Bell barrow 660m south east of Beckhampton Buildings, forming part of a round barrow cemetery on Horton Down


Heritage Category: Scheduled Monument

List Entry Number: 1018549

Date first listed: 10-Mar-1925

Date of most recent amendment: 29-Apr-1998


Ordnance survey map of Bell barrow 660m south east of Beckhampton Buildings, forming part of a round barrow cemetery on Horton Down
© Crown Copyright and database right 2018. All rights reserved. Ordnance Survey Licence number 100024900.
© British Crown and SeaZone Solutions Limited 2018. All rights reserved. Licence number 102006.006.
Use of this data is subject to Terms and Conditions.

The above map is for quick reference purposes only and may not be to scale. For a copy of the full scale map, please see the attached PDF - 1018549 .pdf

The PDF will be generated from our live systems and may take a few minutes to download depending on how busy our servers are. We apologise for this delay.

This copy shows the entry on 13-Dec-2018 at 20:43:33.


The building or site itself may lie within the boundary of more than one authority.

District: Wiltshire (Unitary Authority)

Parish: Avebury

District: Wiltshire (Unitary Authority)

Parish: Bishops Cannings

National Grid Reference: SU 07956 67777


Legacy Record - This information may be included in the List Entry Details.

Reasons for Designation

A small number of areas in southern England appear to have acted as foci for ceremonial and ritual activity during the Neolithic and Early Bronze Age periods. Two of the best known and earliest recognised, with references in the 17th century, are around Avebury and Stonehenge, now jointly designated as a World Heritage Site. In the Avebury area, the henge monument itself, the West Kennet Avenue, the Sanctuary, West Kennet long barrow, Windmill Hill causewayed enclosure and the enigmatic Silbury Hill are well-known. Whilst the other Neolithic long barrows, the many Bronze Age round barrows and other associated sites are less well-known, together they define one of the richest and most varied areas of Neolithic and Bronze Age ceremonial and ritual monuments in the country. Bell barrows, the most visually impressive form of round barrow, are funerary monuments dating to the Early and Middle Bronze Age, with most examples belonging to the period 1600-1300 BC. They occur either in isolation or in round barrow cemeteries and were constructed as single or multiple mounds covering burials, often in pits, and surrounded by an enclosure ditch. The burials are frequently accompanied by weapons, personal ornaments and pottery and appear to be those of aristocratic individuals, usually men. Bell barrows are rare nationally, with less than 250 known examples, most of which are in Wessex. All examples are considered worthy of protection.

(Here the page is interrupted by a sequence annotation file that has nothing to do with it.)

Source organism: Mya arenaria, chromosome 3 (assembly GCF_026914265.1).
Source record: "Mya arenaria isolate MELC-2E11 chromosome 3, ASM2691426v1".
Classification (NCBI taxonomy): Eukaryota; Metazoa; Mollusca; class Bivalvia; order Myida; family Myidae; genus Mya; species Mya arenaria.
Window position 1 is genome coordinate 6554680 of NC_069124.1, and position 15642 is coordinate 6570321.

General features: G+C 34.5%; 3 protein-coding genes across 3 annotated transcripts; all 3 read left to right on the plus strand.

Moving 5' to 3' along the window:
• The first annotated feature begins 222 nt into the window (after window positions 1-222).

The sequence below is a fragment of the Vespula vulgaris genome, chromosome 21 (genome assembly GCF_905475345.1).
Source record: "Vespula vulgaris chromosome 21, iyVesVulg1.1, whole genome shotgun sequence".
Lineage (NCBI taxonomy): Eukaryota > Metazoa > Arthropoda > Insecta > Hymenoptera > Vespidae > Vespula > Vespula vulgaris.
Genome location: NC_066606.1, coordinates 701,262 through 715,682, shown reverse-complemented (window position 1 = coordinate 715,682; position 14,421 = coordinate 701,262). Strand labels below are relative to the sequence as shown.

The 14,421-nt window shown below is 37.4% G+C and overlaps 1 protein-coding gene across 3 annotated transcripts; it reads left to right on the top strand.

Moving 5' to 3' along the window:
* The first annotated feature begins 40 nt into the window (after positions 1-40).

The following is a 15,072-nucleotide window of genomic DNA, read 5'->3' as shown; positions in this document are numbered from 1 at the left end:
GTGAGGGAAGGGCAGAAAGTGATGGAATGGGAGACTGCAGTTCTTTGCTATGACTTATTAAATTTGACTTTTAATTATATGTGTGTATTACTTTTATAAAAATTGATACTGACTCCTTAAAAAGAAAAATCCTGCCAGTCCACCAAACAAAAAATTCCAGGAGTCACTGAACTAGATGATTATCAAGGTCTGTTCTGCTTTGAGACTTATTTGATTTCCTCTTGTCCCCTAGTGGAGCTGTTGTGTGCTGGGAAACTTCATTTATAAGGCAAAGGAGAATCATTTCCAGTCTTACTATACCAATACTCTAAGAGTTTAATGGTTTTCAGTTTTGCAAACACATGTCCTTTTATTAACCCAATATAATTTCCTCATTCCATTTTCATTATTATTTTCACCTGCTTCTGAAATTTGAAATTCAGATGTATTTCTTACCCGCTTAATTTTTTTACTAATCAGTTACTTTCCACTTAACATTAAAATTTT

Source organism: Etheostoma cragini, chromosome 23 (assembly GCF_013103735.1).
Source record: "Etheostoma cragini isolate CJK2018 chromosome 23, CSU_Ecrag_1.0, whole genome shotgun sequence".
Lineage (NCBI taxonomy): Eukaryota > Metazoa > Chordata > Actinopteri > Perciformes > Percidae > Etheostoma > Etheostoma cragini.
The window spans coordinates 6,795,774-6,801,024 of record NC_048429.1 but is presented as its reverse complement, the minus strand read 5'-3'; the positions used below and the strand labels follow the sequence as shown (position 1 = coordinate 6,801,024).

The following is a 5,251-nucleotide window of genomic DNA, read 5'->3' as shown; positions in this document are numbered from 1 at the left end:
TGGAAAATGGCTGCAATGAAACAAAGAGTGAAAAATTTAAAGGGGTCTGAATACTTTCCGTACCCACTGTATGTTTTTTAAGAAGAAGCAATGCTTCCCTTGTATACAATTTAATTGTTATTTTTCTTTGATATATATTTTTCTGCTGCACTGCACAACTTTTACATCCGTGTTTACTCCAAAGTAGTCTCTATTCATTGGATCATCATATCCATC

Despite having been partly disturbed by quarrying, this bell barrow 660m south east of Beckhampton Buildings is well preserved and will contain archaeological and environmental evidence relating to its construction and the landscape in which it was built.


Legacy Record - This information may be included in the List Entry Details.


The monument includes a bell barrow forming part of a group of four Bronze Age round barrows situated on Horton Down. The barrow mound has been disturbed by quarrying to the north and west but survives with a diameter of 26m and stands up to 4m high. The mound is surrounded by a gently sloping berm, 7m wide, and an outer quarry ditch from which material was obtained during the construction of the monument. This ditch has been partly infilled over the years but survives as a visible feature approximately 7m wide and 0.5m deep. It has been affected by quarrying to the north and west. The barrow is on the parish boundary between Bishops Cannings and Avebury and was used as a boundary marker during the early medieval period. Excluded from the scheduling is the boundary fence which crosses the edge of the ditch, but the ground beneath is included.

MAP EXTRACT The site of the monument is shown on the attached map extract. It includes a 2 metre boundary around the archaeological features, considered to be essential for the monument's support and preservation.


The contents of this record have been generated from a legacy data system.

Legacy System number: 21759

Legacy System: RSM


Books and journals
Grinsell, L V, The Victoria History of the County of Wiltshire, (1957), 155,159
SU06NE640, CAO, Bell barrow, (1989)

End of official listing